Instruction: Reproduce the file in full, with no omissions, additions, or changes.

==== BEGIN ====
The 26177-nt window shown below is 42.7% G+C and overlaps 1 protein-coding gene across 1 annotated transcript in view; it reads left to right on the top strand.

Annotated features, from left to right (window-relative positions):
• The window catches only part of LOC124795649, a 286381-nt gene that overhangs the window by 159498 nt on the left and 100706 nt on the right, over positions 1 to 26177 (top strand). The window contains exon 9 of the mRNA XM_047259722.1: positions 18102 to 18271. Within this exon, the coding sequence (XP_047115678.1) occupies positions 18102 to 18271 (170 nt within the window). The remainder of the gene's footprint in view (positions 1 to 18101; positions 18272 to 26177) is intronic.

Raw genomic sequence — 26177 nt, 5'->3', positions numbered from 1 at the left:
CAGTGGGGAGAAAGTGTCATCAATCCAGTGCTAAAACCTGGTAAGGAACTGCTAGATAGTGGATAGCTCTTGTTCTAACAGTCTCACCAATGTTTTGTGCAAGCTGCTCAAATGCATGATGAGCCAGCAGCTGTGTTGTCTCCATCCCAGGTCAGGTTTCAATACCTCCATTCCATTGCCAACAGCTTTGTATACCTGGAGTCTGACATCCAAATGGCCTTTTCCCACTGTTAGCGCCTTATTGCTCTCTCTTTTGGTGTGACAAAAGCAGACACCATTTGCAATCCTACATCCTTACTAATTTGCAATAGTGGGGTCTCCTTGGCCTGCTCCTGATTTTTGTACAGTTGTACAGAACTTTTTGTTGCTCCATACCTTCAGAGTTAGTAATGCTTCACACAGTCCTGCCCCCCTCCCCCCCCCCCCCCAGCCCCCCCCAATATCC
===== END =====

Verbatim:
The 26177-nt window shown below is 42.7% G+C and overlaps 1 protein-coding gene across 1 annotated transcript in view; it reads left to right on the top strand.

Annotated features, from left to right (window-relative positions):
• The window catches only part of LOC124795649, a 286381-nt gene that overhangs the window by 159498 nt on the left and 100706 nt on the right, over positions 1 to 26177 (top strand). The window contains exon 9 of the mRNA XM_047259722.1: positions 18102 to 18271. Within this exon, the coding sequence (XP_047115678.1) occupies positions 18102 to 18271 (170 nt within the window). The remainder of the gene's footprint in view (positions 1 to 18101; positions 18272 to 26177) is intronic.

Raw genomic sequence — 26177 nt, 5'->3', positions numbered from 1 at the left:
CAGTGGGGAGAAAGTGTCATCAATCCAGTGCTAAAACCTGGTAAGGAACTGCTAGATAGTGGATAGCTCTTGTTCTAACAGTCTCACCAATGTTTTGTGCAAGCTGCTCAAATGCATGATGAGCCAGCAGCTGTGTTGTCTCCATCCCAGGTCAGGTTTCAATACCTCCATTCCATTGCCAACAGCTTTGTATACCTGGAGTCTGACATCCAAATGGCCTTTTCCCACTGTTAGCGCCTTATTGCTCTCTCTTTTGGTGTGACAAAAGCAGACACCATTTGCAATCCTACATCCTTACTAATTTGCAATAGTGGGGTCTCCTTGGCCTGCTCCTGATTTTTGTACAGTTGTACAGAACTTTTTGTTGCTCCATACCTTCAGAGTTAGTAATGCTTCACACAGTCCTGCCCCCCTCCCCCCCCCCCCCCAGCCCCCCCCAATATCC